Blog Post

Post Holidays

Starting in 2005, a British Psychologist, Cliff Arnall, believed that he calculated the most depressing day of the year.

He calls this Blue Monday and it occurs in mid to late January each year.

Arnall calculates this date on weather conditions, debt level (the difference between debt accumulated and our ability to pay), time since Christmas, time since failing our new year’s resolutions, low motivational levels and feeling of a need to take action

There is debate about the legitimacy of Blue Monday and it is more likely to have a 30 second spot on the morning news as an oddity, rather than a legitimate event.  In spite of the controversy about this day, I believe there is some truth to the idea that there are several events in January that can add to depression.

Sunlight can have an impact on a person’s mental health.  With the lack of sunlight, usually starting in November, people often begin to feel more depressed.  In the more extreme cases, a person would be diagnosed with Seasonal Affective Disorder.  The summertime usually has the opposite effect and allows for much more happiness and energy.  What kind of summertime activities can be carried over to wintertime?

Was there family drama?  If so, it is important to find a way to patch up the relationships with your family so there is not an extended feeling of depression and anger.  Often, a phone call or going to lunch is a great way to cut through the tension and find ways to make up and move on.  If the problem is ignored, it will likely be here for the rest of the season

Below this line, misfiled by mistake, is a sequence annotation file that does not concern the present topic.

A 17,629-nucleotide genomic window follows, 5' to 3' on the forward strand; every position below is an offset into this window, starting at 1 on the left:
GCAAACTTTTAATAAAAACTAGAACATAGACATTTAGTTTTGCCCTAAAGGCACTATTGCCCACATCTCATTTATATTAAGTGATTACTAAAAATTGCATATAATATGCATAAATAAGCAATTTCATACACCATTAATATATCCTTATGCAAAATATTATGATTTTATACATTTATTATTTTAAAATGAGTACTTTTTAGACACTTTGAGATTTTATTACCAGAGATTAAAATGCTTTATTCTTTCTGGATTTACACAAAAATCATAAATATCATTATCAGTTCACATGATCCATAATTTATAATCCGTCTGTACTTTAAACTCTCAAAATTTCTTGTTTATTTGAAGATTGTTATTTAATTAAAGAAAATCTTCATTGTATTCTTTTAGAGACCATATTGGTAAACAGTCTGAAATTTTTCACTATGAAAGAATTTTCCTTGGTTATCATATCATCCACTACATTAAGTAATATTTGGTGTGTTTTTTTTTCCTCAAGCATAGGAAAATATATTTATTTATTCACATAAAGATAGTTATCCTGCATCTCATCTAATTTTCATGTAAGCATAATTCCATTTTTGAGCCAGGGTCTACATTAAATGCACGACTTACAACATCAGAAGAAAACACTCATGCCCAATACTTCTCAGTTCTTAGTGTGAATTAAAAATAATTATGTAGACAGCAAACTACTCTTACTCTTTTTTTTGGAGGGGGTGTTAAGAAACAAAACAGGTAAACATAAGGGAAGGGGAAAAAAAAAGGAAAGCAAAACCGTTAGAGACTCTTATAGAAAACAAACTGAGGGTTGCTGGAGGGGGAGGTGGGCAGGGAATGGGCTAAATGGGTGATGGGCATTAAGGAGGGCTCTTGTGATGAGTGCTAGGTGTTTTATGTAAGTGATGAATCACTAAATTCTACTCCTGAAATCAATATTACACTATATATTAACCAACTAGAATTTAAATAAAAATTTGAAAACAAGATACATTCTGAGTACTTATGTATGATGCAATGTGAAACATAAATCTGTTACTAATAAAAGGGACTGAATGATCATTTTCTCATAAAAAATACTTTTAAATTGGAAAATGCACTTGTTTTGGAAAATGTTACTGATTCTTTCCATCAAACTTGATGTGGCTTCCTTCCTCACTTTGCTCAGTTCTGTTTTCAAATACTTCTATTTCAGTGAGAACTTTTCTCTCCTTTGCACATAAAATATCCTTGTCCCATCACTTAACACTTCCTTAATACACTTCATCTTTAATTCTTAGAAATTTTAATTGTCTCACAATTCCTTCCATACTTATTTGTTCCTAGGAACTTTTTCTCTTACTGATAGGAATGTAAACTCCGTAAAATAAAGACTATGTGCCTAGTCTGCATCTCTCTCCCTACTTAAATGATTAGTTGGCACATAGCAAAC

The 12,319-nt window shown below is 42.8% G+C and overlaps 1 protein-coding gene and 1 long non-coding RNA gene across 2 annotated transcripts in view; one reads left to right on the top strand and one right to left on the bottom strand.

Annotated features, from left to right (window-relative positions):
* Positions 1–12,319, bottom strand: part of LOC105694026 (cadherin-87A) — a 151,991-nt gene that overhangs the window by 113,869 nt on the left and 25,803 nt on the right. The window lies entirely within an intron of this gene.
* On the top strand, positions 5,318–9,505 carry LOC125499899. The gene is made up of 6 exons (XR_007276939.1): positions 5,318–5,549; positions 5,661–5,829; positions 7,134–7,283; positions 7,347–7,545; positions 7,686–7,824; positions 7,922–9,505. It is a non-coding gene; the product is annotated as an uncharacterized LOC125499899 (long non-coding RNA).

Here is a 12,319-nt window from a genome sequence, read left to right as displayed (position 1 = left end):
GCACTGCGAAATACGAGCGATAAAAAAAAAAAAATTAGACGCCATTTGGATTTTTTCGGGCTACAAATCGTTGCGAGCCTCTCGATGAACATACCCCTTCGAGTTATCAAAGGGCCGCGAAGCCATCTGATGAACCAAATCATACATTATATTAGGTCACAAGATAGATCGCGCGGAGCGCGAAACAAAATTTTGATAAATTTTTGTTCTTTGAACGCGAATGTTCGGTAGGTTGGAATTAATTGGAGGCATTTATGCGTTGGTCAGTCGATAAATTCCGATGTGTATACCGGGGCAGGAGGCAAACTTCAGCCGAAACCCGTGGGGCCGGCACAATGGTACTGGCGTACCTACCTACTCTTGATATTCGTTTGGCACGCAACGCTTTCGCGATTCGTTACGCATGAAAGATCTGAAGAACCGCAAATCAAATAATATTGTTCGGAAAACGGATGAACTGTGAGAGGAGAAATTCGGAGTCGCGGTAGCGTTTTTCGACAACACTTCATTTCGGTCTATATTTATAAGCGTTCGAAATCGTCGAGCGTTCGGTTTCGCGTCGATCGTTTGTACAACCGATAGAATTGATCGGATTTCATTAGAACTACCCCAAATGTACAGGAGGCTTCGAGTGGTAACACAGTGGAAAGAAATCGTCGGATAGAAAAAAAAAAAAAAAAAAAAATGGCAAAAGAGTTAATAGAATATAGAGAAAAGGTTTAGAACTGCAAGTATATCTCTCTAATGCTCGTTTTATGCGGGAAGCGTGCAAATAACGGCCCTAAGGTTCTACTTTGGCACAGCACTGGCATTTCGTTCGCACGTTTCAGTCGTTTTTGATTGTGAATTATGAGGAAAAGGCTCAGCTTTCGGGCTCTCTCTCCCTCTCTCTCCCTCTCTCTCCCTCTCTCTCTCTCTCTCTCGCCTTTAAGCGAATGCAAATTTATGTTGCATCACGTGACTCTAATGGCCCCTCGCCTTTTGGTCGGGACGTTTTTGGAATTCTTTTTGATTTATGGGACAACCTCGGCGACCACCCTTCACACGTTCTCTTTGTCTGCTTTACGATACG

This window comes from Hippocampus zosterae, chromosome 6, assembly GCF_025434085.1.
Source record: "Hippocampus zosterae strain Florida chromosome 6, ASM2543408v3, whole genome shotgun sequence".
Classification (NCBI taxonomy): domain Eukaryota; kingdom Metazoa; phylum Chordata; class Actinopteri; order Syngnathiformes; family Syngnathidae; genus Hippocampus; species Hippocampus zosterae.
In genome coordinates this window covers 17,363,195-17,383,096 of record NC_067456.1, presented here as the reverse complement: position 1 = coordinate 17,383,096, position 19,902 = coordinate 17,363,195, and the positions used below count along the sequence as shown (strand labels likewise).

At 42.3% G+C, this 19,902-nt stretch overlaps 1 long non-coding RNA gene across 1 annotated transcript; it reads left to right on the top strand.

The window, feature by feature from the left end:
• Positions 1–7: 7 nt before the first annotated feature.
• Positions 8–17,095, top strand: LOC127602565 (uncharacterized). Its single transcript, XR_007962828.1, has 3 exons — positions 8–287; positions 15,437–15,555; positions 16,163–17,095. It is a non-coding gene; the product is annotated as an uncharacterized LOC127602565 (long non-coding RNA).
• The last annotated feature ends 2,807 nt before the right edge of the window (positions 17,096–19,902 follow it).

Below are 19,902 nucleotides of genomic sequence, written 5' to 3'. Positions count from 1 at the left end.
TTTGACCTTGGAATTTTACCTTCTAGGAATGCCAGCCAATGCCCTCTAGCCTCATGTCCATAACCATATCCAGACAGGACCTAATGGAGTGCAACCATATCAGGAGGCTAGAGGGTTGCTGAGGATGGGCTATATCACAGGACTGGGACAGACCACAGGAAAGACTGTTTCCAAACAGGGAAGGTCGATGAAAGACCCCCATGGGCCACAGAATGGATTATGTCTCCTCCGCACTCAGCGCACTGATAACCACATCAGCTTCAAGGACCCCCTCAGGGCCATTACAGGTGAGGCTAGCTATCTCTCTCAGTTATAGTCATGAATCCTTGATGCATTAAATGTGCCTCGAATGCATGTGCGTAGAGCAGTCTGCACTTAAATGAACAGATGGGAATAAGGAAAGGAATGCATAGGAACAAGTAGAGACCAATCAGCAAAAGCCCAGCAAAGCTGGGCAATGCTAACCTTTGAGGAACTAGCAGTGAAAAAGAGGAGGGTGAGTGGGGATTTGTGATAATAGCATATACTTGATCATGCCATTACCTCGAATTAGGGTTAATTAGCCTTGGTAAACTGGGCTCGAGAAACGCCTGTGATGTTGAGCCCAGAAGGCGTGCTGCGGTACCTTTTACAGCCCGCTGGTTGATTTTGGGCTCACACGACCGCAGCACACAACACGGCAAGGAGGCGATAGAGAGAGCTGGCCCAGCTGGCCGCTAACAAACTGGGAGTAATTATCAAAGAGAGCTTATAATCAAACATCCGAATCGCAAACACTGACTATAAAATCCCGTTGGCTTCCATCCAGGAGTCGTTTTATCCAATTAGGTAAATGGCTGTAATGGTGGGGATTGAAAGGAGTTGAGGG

Did you overspend?  It is so common for people to get caught up in the giving spirit of the holiday season that they spend more than they can afford.  As a result, credit cards come due in January and maybe there is no money to pay the upcoming bills. What is your financial plan to pay off your debts? Is there a need to contact a consumer credit counseling agency to help?

What do you have to look forward to?  You probably won’t have a day off work for the next five months.  There won’t be any more gatherings, gifts or excitement for a while.  It is important to make time to have social contact, hobbies, and other activities.  Just because the holidays are over, it does not mean there is nothing to do.